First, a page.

Private approximation of NP-hard functions

Kobbi Nissim
Rutgers University

The notion of *private approximation* was introduced by Feigenbaum et al. Informally, a private approximation of a function f(x) is another function F(x) that approximates f(x) in the usual sense, but does not yield any information on its input x other than what can be deduced from f(x). As such, F(x) is useful for private computation of f(x) (assuming that F can be computed more efficiently than f).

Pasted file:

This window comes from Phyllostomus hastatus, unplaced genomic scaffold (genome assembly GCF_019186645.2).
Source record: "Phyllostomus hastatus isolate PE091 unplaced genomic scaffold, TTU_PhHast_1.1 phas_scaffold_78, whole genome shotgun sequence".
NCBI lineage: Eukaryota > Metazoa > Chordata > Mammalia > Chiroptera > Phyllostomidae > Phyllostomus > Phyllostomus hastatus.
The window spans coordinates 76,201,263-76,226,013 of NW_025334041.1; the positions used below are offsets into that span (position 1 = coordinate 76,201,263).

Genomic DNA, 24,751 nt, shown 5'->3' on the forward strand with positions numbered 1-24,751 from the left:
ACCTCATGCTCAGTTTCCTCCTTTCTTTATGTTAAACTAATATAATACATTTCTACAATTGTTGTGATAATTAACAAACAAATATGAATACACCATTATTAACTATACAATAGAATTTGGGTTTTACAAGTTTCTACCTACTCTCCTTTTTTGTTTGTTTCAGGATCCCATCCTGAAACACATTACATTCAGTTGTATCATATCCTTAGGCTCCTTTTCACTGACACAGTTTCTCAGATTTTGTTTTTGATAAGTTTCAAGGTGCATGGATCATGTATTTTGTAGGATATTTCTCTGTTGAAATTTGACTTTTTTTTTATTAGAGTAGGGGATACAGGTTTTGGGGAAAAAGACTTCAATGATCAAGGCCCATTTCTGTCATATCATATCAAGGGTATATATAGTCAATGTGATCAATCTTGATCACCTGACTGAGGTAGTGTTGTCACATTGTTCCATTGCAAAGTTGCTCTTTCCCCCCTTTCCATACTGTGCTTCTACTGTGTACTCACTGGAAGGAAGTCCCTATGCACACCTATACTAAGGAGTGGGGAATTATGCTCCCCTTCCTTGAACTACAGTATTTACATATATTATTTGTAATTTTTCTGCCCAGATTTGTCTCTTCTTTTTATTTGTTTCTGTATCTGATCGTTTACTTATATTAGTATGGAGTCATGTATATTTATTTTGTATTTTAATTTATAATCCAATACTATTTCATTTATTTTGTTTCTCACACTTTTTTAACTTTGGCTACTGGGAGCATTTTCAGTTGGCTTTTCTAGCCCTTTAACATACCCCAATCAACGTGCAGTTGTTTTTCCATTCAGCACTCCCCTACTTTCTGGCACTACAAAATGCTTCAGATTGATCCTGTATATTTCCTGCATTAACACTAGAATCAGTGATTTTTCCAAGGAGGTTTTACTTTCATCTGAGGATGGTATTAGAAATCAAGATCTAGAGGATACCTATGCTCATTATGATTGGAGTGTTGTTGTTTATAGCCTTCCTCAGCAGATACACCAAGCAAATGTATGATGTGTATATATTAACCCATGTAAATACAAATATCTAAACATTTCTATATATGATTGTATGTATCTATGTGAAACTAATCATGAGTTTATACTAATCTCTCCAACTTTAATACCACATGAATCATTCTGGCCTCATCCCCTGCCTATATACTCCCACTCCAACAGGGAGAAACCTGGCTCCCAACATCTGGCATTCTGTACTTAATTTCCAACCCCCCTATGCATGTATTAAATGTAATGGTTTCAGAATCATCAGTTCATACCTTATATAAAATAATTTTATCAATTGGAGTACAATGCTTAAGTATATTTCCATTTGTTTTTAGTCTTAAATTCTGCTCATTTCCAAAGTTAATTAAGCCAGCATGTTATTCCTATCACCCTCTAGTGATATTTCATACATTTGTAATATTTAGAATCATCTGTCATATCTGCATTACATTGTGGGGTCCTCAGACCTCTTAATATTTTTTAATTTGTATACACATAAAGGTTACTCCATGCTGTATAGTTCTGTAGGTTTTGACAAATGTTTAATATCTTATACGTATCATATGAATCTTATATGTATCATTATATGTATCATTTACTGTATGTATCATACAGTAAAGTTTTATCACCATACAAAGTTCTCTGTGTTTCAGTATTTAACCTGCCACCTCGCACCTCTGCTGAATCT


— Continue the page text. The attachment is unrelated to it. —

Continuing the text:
We examine this notion with respect to objective functions of NP-complete problems. We show that for many NP-hard problems, the privacy requirement precludes non-trivial approximation. This is the case even for problems that otherwise admit very good approximation (e.g., problems with PTAS). On the other hand, we show that slightly relaxing the privacy equirement, by means of leaking "just a few bits of information" about $x$, again permits good approximation.

Joint work with Shai Halevi, Robert Krauthgamer and Eyal Kushilevitz.

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